MARIA KATSONIS & LEE KOFMAN (Eds) Rebellious Daughters: True stories from Australia’s finest female writers. Reviewed by Shelley McInnis
The authors in Rebellious Daughters write about family honestly and without clichés.
It’s been a while since, in My Mother, Myself, Wellesley College graduate Nancy Friday invited Baby Boomer women to reflect on their first impressions of life and how these formed ‘the grooves of character’ through which their experiences came to them. Friday’s book was deeply serious, psychoanalytic in tone, and full of an honesty that is still bracing. Its first sentence is: ‘I have always lied to my mother.’
In Rebellious Daughters there is, as you might expect, a fair bit of lying: not only to mothers but to fathers, too. There are arguments, as well, such as whether Pablo Picasso could have really painted a recognisable picture if he had wanted to, and whether there is any value in the study of mathematics. Jo Case, one of the 17 Australian writers featured in this book, didn’t think there was. Case, child prodigy and all-around nerd, decided in her second year of high school that it was much more fun being a troublemaker. In her contribution, ‘Rebelling to Conform’, she writes:
My mother seems soothed by the existence of rules and boundaries, letting them guide and contain her, and trying to teach her children to do the same. She’s always been able to disregard those who don’t respect authority as misguided. I’ve never met anyone so naturally resistant to peer pressure, or so it seems from the outside. I admire and envy this about her. Maybe she likes maths because if you learn and follow the rules, you’ll get the right result: there’s no ambiguity. I can see how comforting this would be. Unfortunately, it bores me stupid. Where’s the story in it?
In most of the true stories featured in this collection, the objects of rebellion are maternal, and the arenas in which the dramas are played out are sexual. The book features many sexually repressed mothers against whom daughters rebel by, for example in the case of editor Lee Kofman, dragging her unsuspecting mother along to Sexpo. Lee’s hilarious comeuppance is worth the price of the book. Of the cases where fathers feature in the tales of rebellion, none is sadder than Leah Kaminsky’s brilliantly crafted essay ‘Pressing the Seams’ about her Polish Jewish father who escaped Europe in 1938. In Melbourne the loving man set about making a living for his family as a tailor, but young Leah, ‘cocooned inside the reluctance of her youth’, is impressed with nothing: his past, a visit to the Land of Milk and Honey, his tailoring:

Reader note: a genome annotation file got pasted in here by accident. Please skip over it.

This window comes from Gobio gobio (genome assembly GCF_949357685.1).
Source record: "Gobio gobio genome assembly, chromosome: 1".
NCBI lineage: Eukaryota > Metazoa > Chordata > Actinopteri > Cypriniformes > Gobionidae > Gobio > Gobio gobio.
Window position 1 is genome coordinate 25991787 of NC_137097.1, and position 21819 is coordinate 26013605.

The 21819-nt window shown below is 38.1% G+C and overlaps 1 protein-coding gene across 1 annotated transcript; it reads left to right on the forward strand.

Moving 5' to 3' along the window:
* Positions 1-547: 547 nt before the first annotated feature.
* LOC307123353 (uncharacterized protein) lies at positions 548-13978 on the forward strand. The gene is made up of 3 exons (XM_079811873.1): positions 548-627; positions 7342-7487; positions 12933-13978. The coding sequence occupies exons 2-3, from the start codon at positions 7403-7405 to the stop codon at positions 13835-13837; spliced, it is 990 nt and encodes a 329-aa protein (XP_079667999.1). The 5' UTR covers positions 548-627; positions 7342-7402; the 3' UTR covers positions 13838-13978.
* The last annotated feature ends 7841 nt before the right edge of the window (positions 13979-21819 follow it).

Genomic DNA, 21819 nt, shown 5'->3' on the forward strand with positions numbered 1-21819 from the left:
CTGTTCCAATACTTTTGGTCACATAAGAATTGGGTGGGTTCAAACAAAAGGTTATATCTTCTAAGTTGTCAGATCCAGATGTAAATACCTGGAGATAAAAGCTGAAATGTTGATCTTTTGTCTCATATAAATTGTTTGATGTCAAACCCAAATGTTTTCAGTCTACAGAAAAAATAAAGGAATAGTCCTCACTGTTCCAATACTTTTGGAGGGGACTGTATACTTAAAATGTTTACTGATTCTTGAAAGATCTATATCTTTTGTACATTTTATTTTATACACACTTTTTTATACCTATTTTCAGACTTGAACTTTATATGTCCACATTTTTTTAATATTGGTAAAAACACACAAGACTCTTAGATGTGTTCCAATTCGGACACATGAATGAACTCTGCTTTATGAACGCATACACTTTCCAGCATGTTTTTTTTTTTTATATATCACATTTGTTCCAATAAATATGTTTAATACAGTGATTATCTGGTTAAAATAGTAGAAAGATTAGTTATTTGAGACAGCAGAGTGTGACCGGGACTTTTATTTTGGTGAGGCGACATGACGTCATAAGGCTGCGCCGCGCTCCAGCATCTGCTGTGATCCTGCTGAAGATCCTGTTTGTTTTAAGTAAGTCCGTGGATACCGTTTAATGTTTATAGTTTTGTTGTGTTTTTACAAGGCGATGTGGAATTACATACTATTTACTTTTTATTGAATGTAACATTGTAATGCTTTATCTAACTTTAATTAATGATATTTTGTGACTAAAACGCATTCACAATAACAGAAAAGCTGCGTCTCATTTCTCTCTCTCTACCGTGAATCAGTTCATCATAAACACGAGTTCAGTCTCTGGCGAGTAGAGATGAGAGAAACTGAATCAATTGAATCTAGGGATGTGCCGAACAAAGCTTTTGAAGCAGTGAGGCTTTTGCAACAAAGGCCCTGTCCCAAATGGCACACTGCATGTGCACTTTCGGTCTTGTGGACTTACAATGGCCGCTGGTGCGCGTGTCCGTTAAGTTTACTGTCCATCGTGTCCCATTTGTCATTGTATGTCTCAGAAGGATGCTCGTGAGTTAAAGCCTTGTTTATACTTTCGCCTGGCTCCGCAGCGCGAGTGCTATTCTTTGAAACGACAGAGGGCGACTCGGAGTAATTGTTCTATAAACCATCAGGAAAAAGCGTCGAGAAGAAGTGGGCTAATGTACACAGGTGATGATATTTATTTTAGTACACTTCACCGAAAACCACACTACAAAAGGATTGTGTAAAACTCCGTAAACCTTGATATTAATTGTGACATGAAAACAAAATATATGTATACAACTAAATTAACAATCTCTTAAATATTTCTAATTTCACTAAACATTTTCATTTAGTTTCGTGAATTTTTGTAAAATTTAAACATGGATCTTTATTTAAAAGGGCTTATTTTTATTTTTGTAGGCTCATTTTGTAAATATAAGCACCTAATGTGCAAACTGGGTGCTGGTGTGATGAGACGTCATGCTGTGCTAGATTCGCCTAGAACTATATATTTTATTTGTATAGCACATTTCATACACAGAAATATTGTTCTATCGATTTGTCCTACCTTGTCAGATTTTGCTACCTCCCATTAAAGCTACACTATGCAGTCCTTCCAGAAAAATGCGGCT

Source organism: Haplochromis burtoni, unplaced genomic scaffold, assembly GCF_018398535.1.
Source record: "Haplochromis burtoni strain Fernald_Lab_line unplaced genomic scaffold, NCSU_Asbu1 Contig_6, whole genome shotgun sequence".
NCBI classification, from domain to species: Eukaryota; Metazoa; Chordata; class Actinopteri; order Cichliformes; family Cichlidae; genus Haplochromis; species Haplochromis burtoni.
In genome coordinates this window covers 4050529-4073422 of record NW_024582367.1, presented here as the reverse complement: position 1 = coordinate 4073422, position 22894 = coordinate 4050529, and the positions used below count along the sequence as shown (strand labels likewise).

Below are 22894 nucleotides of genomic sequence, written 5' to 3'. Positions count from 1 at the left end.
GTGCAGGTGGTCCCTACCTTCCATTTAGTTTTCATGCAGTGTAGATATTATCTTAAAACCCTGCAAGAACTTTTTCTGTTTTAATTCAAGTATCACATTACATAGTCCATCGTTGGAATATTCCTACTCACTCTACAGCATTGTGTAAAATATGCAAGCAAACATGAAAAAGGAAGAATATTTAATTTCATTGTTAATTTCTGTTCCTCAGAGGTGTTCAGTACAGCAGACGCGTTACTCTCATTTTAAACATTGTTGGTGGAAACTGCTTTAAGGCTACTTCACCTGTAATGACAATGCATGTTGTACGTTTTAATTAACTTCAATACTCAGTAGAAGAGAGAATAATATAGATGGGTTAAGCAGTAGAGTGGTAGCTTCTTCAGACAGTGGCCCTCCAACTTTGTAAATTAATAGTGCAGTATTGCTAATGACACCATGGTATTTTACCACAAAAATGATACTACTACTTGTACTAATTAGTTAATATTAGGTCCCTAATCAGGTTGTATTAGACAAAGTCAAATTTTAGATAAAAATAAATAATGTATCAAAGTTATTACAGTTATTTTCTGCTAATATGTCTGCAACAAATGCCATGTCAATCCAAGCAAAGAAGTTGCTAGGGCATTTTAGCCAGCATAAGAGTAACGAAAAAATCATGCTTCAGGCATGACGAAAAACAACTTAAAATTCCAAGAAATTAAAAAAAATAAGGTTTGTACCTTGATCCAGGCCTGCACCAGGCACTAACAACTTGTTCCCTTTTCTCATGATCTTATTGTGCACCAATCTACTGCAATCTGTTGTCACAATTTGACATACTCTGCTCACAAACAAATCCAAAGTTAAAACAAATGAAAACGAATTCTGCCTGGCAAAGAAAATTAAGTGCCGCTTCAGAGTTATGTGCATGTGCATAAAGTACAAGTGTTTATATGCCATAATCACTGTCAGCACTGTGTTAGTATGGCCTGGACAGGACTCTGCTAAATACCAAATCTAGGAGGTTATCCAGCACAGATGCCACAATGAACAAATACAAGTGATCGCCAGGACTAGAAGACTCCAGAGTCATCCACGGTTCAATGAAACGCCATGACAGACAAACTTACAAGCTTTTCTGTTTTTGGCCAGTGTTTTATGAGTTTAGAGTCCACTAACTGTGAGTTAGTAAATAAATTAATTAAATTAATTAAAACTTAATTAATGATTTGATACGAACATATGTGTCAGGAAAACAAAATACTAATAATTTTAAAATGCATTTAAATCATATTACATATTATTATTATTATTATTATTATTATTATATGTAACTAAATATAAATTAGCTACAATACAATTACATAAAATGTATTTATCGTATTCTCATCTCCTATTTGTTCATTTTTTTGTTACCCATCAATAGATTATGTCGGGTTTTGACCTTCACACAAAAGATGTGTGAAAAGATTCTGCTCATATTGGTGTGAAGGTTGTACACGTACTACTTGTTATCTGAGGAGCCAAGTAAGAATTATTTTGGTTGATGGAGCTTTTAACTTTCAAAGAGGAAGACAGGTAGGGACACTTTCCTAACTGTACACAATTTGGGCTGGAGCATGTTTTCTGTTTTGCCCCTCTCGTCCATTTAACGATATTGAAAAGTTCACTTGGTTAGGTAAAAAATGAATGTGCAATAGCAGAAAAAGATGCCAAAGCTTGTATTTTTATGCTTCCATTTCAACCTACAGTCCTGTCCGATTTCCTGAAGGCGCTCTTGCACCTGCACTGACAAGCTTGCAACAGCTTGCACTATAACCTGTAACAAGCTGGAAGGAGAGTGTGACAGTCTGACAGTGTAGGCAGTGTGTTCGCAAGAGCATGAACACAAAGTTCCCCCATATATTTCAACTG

My father had cut the pattern for my lime green skirt – put in the zip and carefully hemmed the edge. The teacher gives me an A+ . The truth is I do not even know how to thread a needle and I have absolutely no intention of learning. I want to wear the latest fashions bought from department stores and trendy shops. I am a modern girl. I don’t want my father’s life and the frayed remnants of an old world threaded into mine.
Some of the pieces in the book are tinged with guilt and regret for pain caused, words said and deeds done that, alas, cannot be undone. Authors wish their younger selves had been kinder and yet, as Caroline Baum suggests in her piece, ‘Estrangement’, dramatic ruptures are sometimes necessary. In her case, rebellion didn’t come until she was in her mid-forties. By then, a lot of individuation needed to take place:
Slowly I felt myself taking shape. My blurred edges became sharper, as I made decisions free of the sound-track that had colonised my consciousness for years: an endless imaginary judgemental chatter, a parasitical presence that gnawed away at my confidence. It was a sad state of affairs, but with such a porous sense of my own borders I felt I had no choice but to make a complete break.
Happily for Baum, three years later when her personal boundaries were firmly established, she was able to make peace – on adult terms – with her parents. A couple of years afterwards, when her father lost his sanity and her mother suffered a nervous breakdown, she was in a position to help. I longed to read more of this story but, alas, its allotted space – around 15 double-spaced pages – had expired.
In their introduction to this book, editors Lee Kofman and Maria Katsonis say they recognise that writing honestly about family isn’t for the faint-hearted. They say they wanted a risky book, one that would be minus clichés, stereotypes, and happy endings. According to their own yardstick they have succeeded, for in this book all of the messiness and cruelty of life is on display, without the consolations of understanding that can come from reading a book of greater revelatory and explanatory power. I have returned to My Mother, Myself. I’m up to chapter three.
Maria Katsonis & Lee Kofman (Eds) Rebellious Daughters: True stories from Australia’s finest female writers Ventura Press 2016 PB 232pp $32.99
Shelley McInnis was a fairly well-behaved daughter until she hit her early twenties, when she gave the whole world a run for its money. She is all better now, thank you, although she remains a wee bit (well, a fair bit) rebellious.
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